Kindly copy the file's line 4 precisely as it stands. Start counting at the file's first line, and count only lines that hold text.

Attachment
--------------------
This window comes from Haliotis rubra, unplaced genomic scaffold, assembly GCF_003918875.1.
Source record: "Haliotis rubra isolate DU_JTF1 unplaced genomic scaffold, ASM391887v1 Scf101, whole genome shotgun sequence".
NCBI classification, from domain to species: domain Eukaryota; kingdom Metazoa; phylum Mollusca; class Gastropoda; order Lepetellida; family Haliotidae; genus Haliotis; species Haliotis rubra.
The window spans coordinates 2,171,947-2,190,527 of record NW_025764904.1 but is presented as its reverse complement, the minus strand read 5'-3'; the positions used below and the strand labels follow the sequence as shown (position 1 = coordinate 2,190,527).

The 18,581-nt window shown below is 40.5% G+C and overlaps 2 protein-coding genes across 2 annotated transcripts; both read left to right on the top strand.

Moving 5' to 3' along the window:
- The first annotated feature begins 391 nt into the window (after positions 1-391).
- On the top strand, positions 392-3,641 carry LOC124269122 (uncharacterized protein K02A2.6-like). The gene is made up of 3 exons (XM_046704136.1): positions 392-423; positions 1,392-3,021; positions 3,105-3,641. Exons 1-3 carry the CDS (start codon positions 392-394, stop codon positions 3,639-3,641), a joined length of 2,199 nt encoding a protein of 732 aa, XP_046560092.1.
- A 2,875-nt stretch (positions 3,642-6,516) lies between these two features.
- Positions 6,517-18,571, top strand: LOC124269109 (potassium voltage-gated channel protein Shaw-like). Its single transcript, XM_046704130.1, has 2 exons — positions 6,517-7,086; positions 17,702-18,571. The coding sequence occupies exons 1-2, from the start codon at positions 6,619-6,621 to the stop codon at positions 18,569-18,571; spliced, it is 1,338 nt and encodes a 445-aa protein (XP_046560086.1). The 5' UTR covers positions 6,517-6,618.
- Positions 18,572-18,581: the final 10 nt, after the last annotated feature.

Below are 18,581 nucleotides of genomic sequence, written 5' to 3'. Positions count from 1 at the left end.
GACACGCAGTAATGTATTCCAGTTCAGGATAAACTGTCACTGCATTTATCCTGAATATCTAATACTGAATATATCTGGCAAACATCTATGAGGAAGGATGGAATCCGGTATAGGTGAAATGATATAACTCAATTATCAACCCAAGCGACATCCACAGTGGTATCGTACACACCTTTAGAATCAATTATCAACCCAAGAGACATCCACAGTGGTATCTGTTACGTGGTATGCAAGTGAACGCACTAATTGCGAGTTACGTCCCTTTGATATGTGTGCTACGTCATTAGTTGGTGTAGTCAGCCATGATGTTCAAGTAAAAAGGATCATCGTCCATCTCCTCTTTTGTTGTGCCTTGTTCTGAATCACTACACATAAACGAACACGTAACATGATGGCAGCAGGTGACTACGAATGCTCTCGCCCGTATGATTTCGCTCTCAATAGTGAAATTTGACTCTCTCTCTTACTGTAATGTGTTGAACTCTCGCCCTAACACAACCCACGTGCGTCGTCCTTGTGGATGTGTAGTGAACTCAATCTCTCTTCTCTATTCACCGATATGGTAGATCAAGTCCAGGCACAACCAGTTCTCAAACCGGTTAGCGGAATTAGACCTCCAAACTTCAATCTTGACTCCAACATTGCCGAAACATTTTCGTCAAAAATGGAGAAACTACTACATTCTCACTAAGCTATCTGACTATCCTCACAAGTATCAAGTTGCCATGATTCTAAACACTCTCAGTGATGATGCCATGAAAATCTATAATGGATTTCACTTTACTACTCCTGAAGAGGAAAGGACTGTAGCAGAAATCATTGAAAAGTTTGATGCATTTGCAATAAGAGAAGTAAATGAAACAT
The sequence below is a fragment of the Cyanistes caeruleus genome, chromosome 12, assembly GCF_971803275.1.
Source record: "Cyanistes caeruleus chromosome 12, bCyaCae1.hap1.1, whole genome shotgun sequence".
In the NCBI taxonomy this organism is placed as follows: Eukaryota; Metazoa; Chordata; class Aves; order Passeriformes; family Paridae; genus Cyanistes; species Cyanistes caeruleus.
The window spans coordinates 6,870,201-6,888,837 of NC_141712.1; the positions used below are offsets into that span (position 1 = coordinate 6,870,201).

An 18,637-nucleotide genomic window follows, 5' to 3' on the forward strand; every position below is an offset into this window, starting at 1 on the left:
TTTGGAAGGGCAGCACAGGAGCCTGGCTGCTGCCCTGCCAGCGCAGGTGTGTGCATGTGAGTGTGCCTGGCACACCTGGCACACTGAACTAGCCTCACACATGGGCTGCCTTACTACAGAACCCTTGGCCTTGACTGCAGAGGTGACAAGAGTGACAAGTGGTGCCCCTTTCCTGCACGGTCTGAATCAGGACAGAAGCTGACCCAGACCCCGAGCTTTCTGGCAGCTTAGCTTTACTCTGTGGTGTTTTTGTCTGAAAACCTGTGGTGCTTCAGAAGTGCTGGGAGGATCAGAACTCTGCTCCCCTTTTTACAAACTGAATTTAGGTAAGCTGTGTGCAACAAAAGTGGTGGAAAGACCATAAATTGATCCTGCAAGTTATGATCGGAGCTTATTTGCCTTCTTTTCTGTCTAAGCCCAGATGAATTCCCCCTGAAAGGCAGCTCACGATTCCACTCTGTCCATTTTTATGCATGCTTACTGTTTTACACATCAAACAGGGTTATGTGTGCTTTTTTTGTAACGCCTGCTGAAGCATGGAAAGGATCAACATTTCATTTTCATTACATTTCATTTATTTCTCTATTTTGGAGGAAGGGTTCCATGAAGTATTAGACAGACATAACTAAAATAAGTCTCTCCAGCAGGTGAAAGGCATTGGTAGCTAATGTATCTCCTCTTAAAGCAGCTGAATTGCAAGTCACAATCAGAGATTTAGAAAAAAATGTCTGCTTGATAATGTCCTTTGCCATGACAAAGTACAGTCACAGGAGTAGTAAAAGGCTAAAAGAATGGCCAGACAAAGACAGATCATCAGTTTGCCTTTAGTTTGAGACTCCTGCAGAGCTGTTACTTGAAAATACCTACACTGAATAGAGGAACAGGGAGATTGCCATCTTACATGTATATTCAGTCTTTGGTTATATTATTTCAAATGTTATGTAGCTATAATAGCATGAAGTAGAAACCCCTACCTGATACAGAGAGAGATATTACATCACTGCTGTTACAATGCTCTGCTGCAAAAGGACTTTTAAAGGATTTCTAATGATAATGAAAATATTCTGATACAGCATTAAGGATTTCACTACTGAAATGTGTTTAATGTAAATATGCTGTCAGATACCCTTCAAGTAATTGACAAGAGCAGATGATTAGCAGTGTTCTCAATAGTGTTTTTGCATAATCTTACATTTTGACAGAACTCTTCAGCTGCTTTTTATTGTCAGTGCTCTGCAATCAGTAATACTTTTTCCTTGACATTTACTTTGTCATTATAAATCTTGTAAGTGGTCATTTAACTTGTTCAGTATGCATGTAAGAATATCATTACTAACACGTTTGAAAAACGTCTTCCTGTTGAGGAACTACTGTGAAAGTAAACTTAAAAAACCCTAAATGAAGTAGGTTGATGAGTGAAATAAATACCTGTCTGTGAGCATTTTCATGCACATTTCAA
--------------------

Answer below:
The window spans coordinates 2,171,947-2,190,527 of record NW_025764904.1 but is presented as its reverse complement, the minus strand read 5'-3'; the positions used below and the strand labels follow the sequence as shown (position 1 = coordinate 2,190,527).